by AKANI CHAUKE
JOHANNESBURG, (CAJ News) – THE largest data science academy in the continent believes the coronavirus (COVID-19) outbreak and subsequent digitisation have made it imperative for South Africans to be well equipped in that area.
As such, the institute, EXPLORE Data Science Academy, has announced it is extending its courses in Africa’s most advanced economy by a year.
The six- and 12-month courses would again be offered in 2021, with new additions, following the success of the courses in 2020.
“The pandemic, the significant shift to digitization and the emergence of new technologies have made it essential for more South Africans to be trained in this area,” said Shaun Dippnall, Chief Executive Officer of EXPLORE.
He added, “We have added new up-to-date projects and have adapted our delivery model to the needs of our customers, given the impact of COVID-19.”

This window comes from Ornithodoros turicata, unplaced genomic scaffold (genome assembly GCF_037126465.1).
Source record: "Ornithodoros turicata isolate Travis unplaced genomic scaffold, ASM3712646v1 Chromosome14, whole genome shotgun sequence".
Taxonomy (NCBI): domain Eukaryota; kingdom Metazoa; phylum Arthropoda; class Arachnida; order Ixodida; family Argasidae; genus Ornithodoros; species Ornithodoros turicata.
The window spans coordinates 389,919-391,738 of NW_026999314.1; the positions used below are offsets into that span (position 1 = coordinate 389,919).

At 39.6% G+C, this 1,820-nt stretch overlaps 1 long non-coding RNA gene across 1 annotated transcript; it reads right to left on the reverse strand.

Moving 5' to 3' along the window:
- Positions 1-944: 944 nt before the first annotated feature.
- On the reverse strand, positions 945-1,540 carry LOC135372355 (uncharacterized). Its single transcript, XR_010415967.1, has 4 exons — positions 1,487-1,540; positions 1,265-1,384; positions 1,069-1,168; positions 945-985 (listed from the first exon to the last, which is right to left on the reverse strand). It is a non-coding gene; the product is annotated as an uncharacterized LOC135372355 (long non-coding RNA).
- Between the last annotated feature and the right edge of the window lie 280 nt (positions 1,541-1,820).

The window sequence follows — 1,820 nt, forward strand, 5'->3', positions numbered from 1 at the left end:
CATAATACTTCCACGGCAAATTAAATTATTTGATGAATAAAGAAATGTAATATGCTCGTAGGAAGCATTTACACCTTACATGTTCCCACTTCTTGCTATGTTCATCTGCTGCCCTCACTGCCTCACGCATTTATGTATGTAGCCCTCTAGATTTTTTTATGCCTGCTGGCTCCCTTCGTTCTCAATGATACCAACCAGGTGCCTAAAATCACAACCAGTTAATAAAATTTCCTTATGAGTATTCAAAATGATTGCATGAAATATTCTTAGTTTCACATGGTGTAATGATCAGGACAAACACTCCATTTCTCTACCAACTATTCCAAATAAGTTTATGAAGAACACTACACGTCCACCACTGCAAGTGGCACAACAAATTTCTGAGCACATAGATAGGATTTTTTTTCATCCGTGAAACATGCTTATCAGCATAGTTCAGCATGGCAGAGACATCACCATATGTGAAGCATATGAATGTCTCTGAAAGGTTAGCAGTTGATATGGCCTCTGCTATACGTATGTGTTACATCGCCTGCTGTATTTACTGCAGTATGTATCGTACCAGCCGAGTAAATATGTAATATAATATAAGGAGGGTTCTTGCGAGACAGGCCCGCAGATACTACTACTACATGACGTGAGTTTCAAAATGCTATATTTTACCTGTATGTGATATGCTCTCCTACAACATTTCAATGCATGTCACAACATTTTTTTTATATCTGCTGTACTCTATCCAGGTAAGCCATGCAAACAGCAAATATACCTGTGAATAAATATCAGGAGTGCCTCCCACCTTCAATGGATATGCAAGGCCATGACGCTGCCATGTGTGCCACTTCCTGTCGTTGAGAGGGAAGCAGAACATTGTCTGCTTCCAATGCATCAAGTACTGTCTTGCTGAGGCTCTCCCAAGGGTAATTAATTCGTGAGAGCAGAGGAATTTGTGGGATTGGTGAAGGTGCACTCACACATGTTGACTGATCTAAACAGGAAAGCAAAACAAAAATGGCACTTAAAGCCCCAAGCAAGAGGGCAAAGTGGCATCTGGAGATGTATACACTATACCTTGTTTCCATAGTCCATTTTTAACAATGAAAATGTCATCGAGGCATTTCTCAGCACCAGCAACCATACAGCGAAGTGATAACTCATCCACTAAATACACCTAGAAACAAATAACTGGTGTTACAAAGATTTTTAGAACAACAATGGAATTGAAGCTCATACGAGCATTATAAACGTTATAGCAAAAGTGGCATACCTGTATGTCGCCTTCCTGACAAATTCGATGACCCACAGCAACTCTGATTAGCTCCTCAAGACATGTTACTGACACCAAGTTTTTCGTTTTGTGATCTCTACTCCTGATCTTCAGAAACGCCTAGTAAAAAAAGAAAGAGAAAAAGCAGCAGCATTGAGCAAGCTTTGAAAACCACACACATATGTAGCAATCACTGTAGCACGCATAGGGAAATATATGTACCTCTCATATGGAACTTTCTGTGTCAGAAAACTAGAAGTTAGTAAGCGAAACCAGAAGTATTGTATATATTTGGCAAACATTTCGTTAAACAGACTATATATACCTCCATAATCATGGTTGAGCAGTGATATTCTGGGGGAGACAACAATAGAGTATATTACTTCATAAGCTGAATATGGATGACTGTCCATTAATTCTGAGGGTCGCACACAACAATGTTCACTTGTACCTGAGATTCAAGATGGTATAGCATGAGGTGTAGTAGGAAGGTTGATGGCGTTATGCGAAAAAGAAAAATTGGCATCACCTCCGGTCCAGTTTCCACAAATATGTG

The outbreak coincides with massive supply-demand gap across the world in the area of data science skills. South Africa has endured the worst outbreak in the continent, with 708 359 cases, including 18 741 deaths.
“After the 2020 experience, we updated the course content to align with latest thinking, tools and technology,” Dippnall said.
The courses cover Data Analytics, Artificial Intelligence (AI) for Machine Learning, Business Intelligence and Software Engineering.
The broad categories taught are NANO-Qualifications and Digital Skills and within each of these a wide variety of options are available.
Top South African academics and practitioners with decades of experience in teaching and real-world problem solving lead the EXPLORE Data Science Academy.
A number of large South African corporates and Amazon Web Services, its Exclusive Machine Learning platform provider, support the academy.
It has trained close to 1 000 data scientists through its fully sponsored, full-time 12-month course over the past four years.
“Because we are connected with numerous employers and have an excellent understanding of the skills they need, our current placement rate is over 90 percent of the students we’ve taught,” Dippnall said.
– CAJ News